The Pseudepigrapha are among the most important non-canonical texts for biblical study, second only to the Dead Sea Scrolls. Students of the Bible engage the literature of the Pseudepigrapha (Greek portions as well as those in Hebrew and Aramaic) because this material provides sharp insight into how the Jewish community of Jesus’ day approached and interpreted the Hebrew Scriptures.
...an invaluable resource for the study of both early rabbinic Judaism and Christianity. —Eerdmans Dictionary of the Bible Old Testament Greek Pseudepigrapha with Morphology includes morphologically tagged and lemmatized Greek texts for 81 books, letters, and fragments, making it the most complete electronic assemblage of Greek pseudepigraphal texts available! Currently, people who want to study the OT Greek Pseudepigrapha must track down and acquire dozens of critical editions in hard copy, scattered across libraries and publishers around the globe.
The Greek running text in the Logos edition is drawn from the best available scholarly editions in the public domain. All Greek texts have been morphologically tagged and lemmatized by Dr. Ken M. Penner, a project director and general editor for The Online Critical Pseudepigrapha project. Dr. Penner also helped prepare a number of the texts.
A complete list of included texts can be found below. The list of public domain Greek texts in the Logos edition essentially mirrors what you'd find in Charlesworth’s The Old Testament Pseudepigrapha (2 Vols., Doubleday) and M. Denis’s Concordance grecque des pseudépigraphes d’Ancien Testament. Concordance, corpus des texts, indices (Louvain-la-Neuve, 1987). We have also been supplied with Greek texts from the Online Critical Pseudepigrapha project to ensure that we have the best public domain editions available.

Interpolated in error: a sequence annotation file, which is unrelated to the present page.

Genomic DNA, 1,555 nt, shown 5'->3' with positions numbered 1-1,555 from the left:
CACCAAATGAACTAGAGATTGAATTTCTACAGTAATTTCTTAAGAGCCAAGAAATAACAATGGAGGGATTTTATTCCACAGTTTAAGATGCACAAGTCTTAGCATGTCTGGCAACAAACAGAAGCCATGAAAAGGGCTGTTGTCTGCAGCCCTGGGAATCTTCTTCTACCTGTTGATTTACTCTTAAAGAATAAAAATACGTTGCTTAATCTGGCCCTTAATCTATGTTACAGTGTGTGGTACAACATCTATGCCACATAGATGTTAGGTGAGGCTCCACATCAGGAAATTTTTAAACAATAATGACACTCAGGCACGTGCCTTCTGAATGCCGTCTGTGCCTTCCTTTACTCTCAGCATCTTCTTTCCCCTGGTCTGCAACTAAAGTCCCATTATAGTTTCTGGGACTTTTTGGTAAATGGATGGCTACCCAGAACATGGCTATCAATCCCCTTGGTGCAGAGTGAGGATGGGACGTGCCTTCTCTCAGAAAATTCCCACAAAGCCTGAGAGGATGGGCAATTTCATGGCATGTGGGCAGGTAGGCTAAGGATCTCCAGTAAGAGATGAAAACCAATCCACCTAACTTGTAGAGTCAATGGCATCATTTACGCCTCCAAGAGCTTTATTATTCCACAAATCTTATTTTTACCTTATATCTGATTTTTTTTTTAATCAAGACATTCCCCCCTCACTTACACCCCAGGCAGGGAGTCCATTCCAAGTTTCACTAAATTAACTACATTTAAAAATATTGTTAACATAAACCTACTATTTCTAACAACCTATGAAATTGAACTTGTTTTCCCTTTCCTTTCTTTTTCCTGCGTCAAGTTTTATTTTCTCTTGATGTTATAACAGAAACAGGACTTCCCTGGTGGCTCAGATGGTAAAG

Several texts left out of other electronic editions on the market (e.g., Apocalypse of Daniel and the Psalms of Solomon) are included in the Logos edition! The Logos edition also includes brand new introductions, written by Michael Heiser, Ph.D. (see samples below). These introductions provide a summary of the significant features of each text and explain how each plays a role in biblical studies.
The Pseudepigrapha are key documents for biblical study, cited broadly in the literature of the field. A simple search for references to the Books of Enoch, for example, returns over 1,100 hits in the Word Biblical Commentary, and over 440 hits in Anchor Bible Dictionary. That's more than 1,500 references in just two sets of books—just for Enoch!
Eerdmans Dictionary of the Bible summarizes the significance of the Pseudepigrapha as follows:
Though not included in any of the major Western canons of Scripture, these texts, along with the Dead Sea Scrolls, are important for any attempt to understand the religious, political, and social world at the turn of the eras. They represent the multifaceted Jewish responses to the encroachment of Hellenism, the establishment of Maccabean power, Roman conquest and hegemony, the destruction of the Jerusalem temple, and the rise of Christianity. Christian preservation and adaptation of nearly all of these texts also enhance our knowledge of Jewish-Christian relations in the first several centuries C.E. In addition, many theological notions present in embryonic form in the OT are explored and expressed with increased sophistication within the Pseudepigrapha, making this literature an invaluable resource for the study of both early rabbinic Judaism and Christianity.